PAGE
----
Tightly structured, nimble pocket portrait of China’s First Emperor.
Qin Shihuangdi (259–210 BCE), who took power in 246 BCE, has had many mantles draped across his shoulders: founder of imperial China, enemy of the intellect, seeker of immortality, father of the world’s most elephantine bureaucracy, tyrant of the first order. But primary-source material about him is not thick on the ground, points out Wood, head of the Chinese Department at the British Library—certainly not as thick on the ground as the 8,000-man terracotta army the Emperor had buried with him. (That’s the subject of John Man’s The Terra Cotta Army, 2008, which makes a nice complement to this more straightforward biography.) Wood judiciously relies on the archaeological record, on a trove of bamboo-slip documents found at the Place of the Sleeping Tiger and on The Grand Scribe’s Records, the work of a court astrologer writing a century later under a different dynasty. The Emperor’s accomplishments suggest a strong, autocratic character, someone who could bring the anarchic Warring States to heel. He was a book-burner, wanting to focus his subjects’ attention on the present rather than some mythical, golden past. (Squelching Confucianism and Daoism was probably an additional motive.) He initiated the Great Wall, described here in captivating archaeological detail. He brought bureaucratic order and standardization to a great state in which agriculture and military prowess were of primary importance. Wood also provides colorful social-history tidbits: Peasants were forbidden to dye their clothes; a third-century BCE feast would have included “plump orioles, pigeons and geese, flavoured with broth of jackal’s meat.” He also paints in broad strokes such topics as the debate between Confucianism and legalism, the boasts Mao made about having outdone Qin Shihuangdi (“He buried 460 scholars alive; we have buried 460,000”) and the role of the afterlife in Chinese history, always with an eye as to how they illuminate the First Emperor.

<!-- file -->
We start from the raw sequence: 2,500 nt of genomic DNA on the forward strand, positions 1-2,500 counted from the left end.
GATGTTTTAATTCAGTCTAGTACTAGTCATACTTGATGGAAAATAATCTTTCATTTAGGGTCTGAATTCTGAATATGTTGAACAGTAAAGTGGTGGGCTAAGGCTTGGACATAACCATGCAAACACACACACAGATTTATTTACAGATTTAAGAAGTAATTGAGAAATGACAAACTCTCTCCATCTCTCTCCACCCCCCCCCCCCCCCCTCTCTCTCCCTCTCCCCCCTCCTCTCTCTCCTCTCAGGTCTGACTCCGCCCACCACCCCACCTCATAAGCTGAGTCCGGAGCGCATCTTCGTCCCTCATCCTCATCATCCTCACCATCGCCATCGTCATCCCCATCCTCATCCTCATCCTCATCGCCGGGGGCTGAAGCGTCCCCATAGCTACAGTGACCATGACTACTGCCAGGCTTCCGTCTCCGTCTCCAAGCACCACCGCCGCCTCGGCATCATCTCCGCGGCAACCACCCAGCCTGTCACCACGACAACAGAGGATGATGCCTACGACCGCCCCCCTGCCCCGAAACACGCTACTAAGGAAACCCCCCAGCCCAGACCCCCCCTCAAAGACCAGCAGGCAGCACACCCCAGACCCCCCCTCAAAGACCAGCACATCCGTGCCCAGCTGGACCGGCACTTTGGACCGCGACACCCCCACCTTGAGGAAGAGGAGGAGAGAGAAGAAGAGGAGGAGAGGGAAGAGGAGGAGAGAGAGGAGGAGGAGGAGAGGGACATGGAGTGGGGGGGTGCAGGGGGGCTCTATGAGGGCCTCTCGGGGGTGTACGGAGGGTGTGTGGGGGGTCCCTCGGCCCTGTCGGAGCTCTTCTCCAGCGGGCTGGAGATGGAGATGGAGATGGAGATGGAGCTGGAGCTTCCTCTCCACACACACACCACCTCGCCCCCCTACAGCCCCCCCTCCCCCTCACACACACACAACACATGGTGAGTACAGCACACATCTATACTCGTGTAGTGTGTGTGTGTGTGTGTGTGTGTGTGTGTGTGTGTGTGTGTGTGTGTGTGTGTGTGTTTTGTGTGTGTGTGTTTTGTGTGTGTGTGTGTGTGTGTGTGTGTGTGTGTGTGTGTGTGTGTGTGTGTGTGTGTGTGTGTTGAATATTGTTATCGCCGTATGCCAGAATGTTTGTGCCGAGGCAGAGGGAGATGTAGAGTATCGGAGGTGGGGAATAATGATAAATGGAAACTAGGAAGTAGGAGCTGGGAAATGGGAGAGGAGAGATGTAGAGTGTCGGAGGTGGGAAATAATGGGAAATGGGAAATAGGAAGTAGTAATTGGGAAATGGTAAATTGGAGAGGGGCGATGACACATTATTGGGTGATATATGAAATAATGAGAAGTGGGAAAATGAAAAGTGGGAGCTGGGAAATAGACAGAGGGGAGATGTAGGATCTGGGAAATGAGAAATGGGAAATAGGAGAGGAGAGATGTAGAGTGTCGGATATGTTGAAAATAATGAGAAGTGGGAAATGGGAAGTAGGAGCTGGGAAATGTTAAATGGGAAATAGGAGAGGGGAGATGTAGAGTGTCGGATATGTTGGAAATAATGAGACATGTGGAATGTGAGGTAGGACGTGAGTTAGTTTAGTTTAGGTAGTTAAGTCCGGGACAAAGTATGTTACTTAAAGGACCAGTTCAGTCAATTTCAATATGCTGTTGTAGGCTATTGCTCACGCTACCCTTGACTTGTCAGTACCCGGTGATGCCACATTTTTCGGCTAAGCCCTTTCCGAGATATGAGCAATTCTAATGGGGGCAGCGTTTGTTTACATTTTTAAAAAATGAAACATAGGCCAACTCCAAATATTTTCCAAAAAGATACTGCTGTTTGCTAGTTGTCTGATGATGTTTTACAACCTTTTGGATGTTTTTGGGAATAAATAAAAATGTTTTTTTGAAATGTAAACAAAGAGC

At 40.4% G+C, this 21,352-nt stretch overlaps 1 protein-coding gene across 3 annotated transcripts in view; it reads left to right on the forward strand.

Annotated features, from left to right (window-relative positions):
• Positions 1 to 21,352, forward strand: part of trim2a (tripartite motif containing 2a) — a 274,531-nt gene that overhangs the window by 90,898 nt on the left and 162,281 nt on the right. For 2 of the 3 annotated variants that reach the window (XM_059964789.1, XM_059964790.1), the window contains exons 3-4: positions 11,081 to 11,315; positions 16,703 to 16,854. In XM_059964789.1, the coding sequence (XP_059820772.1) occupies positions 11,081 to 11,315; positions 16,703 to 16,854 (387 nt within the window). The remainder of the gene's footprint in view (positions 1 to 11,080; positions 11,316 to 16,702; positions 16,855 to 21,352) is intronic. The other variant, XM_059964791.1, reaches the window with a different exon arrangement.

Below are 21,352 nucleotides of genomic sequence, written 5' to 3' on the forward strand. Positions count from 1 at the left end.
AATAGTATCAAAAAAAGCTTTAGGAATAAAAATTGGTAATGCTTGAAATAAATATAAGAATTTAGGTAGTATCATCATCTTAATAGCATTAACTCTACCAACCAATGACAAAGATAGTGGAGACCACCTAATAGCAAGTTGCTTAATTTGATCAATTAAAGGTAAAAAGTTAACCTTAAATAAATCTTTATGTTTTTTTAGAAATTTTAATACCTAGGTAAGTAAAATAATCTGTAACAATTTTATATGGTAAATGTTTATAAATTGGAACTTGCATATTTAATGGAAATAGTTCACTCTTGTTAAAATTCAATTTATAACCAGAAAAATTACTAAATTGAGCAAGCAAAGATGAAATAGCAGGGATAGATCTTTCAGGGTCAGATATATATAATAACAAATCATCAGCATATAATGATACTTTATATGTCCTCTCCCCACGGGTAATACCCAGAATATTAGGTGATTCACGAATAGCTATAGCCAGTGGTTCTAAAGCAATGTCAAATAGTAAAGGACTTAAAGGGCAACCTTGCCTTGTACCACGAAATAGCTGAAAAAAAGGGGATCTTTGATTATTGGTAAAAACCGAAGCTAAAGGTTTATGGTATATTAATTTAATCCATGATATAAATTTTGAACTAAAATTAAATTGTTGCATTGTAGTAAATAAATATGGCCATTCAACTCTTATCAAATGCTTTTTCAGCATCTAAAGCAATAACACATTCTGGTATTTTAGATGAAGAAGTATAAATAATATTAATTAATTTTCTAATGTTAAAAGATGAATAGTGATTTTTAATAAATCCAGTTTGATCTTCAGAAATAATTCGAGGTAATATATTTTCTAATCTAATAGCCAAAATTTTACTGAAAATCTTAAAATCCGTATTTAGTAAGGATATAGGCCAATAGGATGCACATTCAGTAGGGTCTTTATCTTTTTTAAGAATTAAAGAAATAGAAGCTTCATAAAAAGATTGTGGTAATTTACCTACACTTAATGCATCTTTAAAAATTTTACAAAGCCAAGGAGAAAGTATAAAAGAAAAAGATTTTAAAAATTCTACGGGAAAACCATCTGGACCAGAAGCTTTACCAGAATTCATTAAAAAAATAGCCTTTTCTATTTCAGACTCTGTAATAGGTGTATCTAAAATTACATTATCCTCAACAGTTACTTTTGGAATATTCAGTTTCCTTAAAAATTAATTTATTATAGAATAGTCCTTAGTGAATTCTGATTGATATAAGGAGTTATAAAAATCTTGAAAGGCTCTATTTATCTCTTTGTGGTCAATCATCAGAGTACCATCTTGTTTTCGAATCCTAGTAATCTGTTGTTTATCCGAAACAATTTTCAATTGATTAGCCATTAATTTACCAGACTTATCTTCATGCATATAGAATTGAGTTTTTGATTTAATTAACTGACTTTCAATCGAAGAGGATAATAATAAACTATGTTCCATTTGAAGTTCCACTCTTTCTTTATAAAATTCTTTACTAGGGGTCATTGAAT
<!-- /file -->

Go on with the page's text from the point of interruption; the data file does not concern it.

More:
Intelligent, albeit conjectural; rangy yet concise—thoughtful work from an experienced Sinologist.